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Ice: a most curious substance

Ice fishing on the Ottawa River — no Periodic Hartree-Fock Calculations required. (Courtesy: AlainV).

By Hamish Johnston

One of my favourite memories of childhood is travelling across a frozen lake in the backseat of a circa-1975 Buick LeSabre (a very large car) on our way to do a bit of ice fishing.

The ice was over a foot thick, and we were secure in the knowledge that it would hold the LeSabre — and the hundreds of other cars on the lake.

What I didn’t know back then was just how complicated the stuff we were driving on is — and how much grief it has given to physicists brave enough to try to understand it.

For example, Andreas Hermann and Peter Schwerdtfeger of Massey University in New Zealand have just published a paper entitled Ground-State Properties of Crystalline Ice from Periodic Hartree-Fock Calculations and a Coupled-Cluster-Based Many-Body Decomposition of the Correlation Energy .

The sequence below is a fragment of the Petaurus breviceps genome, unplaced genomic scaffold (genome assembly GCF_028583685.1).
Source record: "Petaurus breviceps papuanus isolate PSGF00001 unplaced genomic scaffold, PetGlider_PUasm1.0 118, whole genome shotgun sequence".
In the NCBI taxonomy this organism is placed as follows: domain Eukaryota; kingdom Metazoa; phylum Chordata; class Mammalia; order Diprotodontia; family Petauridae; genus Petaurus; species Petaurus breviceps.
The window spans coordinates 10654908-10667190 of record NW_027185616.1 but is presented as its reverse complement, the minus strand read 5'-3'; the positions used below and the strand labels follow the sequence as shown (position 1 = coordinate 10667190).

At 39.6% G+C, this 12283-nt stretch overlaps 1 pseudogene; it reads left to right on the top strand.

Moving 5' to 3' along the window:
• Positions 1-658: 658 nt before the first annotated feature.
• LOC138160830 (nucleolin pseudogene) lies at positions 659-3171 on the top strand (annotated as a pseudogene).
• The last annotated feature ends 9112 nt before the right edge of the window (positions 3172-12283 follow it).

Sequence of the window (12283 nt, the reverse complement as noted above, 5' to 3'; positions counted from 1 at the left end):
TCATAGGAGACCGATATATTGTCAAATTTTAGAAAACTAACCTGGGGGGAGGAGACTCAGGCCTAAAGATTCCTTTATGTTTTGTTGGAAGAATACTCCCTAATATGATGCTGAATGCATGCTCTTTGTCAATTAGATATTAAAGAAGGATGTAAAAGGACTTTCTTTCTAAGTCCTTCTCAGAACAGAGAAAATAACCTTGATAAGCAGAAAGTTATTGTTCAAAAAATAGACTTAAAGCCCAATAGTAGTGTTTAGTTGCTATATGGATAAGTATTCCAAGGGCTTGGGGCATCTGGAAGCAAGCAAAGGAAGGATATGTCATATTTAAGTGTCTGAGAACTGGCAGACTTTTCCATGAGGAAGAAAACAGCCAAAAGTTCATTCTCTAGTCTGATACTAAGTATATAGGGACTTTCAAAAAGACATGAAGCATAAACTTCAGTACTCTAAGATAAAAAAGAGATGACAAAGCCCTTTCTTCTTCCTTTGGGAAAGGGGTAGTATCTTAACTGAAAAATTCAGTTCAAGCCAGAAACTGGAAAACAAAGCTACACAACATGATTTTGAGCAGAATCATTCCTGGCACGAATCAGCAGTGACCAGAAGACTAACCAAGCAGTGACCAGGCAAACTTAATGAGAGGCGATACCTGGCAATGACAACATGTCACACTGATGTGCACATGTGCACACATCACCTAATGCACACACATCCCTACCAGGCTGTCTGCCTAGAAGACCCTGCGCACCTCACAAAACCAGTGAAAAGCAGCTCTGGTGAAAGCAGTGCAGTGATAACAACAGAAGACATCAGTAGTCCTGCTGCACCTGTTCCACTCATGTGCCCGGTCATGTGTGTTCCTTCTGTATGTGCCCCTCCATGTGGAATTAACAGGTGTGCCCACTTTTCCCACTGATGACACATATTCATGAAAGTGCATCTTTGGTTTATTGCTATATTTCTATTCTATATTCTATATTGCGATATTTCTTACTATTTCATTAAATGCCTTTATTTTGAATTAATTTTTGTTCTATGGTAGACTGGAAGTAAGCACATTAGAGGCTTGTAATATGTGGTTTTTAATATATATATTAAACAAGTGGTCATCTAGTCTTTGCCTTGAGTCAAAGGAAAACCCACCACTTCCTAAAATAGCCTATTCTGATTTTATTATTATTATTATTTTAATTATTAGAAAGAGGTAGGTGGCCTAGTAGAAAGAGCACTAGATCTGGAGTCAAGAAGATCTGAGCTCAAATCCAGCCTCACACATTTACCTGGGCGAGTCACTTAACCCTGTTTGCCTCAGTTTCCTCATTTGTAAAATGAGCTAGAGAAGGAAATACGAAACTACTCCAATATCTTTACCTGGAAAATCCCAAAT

They say their result “hints at the possibility to accurately simulate ab initio water”. In other words, at some point in the future we may be able to understand why a seemingly simple combination of hydrogen and oxygen has myriad wonderous and life-giving properties.

Indeed, one of the most curious (alleged) properties of water is the Mpemba effect whereby hot water freezes faster than cold water. I’m guessing that it will be a while before this can be explained using Periodic Hartree-Fock Calculations.

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  1. You are right. I am more amazed at its ‘anomalous expansion’. The vastly complicated human body also contains as much as 60% water, a simple (?) molecule.

  2. Mark E. Perel'man

    Structure of water molecule seems very simple, but such impression is wrong. It leads to several interesting features:
    M E. Perel’man, G M. Rubinstein, V A. Tatartchenko,
    Physics Letters A 372 (2008) 4100–4103


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